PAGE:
Thanks again and I appreciate you taking the time to leave me a comment! If you have any questions when you give this a try, let me know. I’m always happy to help!
      Tina

  • Gosh this looks so delicious. I love pumpkin all year around but autumn it is of course the perfect season. I have a baby girl and she loves pumpkin but we haven’t made pumpkin puree in a while! What do you do with the seeds?

    • Hi Allie! Thanks for the visit!

      That’s awesome you are making your baby’s food! I’ve got this pumpkin baby food recipe I will be posting soon that’s a little more than just pureed pumpkin so I hope you pay me a visit again.

      The seeds make a great snack once roasted. It’s one of the extra incentives to buy pumpkins and make your own puree. In fact, my very next post is going to be one on roasting pumpkin seeds. I won’t say this method or any method for roasting pumpkin seeds is quick but it is really easy to do. You should definitely pay me a visit in a few days and it will be up! I hope to see you then!

      Thanks again for visiting and leaving me a comment!
      Tina

  • I love pumpkin pie!! Although, I’m usually the lazy one and go out to buy the costco pies but they’re never as good as homemade. My girlfriend would be the one to make a homemade pie, I’ll have to let her know about pureeing the pumpkin next time 😉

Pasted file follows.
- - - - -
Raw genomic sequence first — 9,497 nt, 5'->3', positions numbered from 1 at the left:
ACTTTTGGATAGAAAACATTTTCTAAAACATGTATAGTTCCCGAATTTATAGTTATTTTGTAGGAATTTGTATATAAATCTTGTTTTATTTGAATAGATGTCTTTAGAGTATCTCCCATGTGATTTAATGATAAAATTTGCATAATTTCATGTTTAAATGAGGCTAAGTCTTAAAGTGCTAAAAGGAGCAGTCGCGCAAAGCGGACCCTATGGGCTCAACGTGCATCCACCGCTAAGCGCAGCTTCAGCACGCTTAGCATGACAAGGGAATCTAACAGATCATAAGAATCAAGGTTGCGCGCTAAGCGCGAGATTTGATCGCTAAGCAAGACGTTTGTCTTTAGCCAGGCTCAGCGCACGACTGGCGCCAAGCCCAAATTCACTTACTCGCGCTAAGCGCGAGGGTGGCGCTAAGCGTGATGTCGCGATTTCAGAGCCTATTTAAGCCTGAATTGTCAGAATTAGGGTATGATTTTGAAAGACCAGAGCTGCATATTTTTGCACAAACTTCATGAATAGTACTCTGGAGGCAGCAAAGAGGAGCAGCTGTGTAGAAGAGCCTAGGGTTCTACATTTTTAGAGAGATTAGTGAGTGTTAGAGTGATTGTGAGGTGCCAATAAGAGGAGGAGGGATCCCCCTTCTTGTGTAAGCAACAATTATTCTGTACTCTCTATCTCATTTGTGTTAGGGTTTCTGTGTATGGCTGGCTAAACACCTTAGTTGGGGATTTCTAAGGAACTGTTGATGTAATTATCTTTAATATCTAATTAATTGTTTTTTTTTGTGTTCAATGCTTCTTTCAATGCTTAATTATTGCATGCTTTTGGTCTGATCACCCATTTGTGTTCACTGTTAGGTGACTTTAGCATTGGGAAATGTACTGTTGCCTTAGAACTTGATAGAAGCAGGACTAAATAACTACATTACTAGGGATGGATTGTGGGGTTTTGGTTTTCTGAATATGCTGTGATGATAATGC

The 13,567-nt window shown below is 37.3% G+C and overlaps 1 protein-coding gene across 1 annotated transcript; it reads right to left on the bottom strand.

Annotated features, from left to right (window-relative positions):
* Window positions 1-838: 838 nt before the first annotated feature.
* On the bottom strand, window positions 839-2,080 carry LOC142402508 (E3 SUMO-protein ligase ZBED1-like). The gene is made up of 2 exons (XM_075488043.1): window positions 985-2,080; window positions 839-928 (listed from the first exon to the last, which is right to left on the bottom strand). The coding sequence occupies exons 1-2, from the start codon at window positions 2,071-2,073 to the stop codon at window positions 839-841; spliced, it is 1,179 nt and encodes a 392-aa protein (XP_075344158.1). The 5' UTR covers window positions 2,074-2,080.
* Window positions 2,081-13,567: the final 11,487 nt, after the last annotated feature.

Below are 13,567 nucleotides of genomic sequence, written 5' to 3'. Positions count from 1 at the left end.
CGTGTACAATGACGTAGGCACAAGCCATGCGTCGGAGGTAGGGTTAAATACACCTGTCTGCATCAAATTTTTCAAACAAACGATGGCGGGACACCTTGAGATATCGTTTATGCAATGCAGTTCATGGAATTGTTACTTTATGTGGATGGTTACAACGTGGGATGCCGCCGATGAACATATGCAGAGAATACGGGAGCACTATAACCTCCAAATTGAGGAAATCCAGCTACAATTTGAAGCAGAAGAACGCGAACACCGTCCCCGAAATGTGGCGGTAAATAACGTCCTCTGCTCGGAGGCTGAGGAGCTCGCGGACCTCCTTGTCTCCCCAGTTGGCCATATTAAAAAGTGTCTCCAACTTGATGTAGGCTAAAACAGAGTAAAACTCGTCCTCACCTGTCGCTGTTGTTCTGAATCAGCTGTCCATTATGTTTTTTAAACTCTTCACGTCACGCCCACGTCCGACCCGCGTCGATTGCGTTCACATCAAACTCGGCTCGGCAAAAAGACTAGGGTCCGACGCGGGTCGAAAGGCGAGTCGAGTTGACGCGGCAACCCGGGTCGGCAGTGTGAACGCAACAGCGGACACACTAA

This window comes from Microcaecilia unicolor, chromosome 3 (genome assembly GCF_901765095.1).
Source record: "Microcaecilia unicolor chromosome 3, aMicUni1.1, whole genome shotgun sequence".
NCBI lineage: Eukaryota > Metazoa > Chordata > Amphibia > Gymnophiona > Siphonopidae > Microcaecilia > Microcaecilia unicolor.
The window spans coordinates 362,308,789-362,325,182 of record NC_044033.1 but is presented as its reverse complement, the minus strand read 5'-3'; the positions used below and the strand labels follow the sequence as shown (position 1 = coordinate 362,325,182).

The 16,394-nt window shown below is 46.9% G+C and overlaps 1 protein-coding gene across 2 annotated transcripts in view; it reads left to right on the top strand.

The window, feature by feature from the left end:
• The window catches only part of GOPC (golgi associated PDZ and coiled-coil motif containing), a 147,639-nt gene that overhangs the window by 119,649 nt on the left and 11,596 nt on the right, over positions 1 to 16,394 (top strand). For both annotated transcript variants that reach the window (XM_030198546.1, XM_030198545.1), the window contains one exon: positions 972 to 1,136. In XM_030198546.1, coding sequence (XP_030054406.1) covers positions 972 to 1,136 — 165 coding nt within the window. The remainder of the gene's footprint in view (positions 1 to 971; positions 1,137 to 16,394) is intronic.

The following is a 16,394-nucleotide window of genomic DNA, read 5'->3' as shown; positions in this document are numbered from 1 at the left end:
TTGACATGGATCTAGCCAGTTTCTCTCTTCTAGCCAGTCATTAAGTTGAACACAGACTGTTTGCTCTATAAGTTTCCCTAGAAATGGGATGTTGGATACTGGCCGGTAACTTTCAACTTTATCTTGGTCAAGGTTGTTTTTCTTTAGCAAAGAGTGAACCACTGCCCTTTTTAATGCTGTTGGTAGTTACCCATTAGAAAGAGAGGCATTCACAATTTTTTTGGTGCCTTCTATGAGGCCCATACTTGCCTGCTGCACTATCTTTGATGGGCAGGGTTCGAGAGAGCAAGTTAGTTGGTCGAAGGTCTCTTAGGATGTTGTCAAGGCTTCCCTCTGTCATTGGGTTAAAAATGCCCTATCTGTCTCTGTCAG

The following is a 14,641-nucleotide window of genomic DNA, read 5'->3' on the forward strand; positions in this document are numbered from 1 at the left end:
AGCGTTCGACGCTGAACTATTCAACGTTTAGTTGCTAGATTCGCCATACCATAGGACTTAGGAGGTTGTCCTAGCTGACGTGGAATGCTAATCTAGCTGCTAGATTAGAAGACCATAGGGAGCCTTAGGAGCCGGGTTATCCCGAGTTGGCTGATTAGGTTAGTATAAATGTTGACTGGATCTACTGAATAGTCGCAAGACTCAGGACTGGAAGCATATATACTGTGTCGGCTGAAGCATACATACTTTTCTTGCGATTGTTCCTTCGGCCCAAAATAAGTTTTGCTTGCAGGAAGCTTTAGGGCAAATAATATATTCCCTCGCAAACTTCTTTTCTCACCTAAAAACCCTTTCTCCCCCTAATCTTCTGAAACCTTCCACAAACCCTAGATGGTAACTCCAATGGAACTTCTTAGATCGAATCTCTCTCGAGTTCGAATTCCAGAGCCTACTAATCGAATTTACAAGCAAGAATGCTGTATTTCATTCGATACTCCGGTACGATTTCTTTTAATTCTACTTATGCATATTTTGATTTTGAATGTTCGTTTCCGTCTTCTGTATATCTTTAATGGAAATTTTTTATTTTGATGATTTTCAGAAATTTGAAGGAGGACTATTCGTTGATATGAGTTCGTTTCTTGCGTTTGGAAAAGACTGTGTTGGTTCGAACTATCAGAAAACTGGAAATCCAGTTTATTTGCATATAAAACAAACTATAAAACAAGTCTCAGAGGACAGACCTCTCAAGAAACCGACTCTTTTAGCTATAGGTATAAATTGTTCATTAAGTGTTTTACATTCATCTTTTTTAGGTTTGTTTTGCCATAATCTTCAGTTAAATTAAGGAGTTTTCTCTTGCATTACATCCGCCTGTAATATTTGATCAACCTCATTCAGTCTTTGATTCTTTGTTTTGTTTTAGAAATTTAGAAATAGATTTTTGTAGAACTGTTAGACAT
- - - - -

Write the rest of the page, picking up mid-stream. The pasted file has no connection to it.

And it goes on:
The only problem going into costco is seeing the vitamixs that we can’t afford haha. Those things will blend anything! Thanks for the post.

    • Hi Nate and thanks for the visit!

      I really love my Vitamix! They really will blend up almost anything. I haven’t tried it yet but they can even make nut butter and heat up soup while blending. I saved up money to buy mine and it was completely worth it.

      I hope you guys try this recipe out. If your girlfriend has any questions, please have her get in contact with me. I will gladly help!

      Thanks again!
      Tina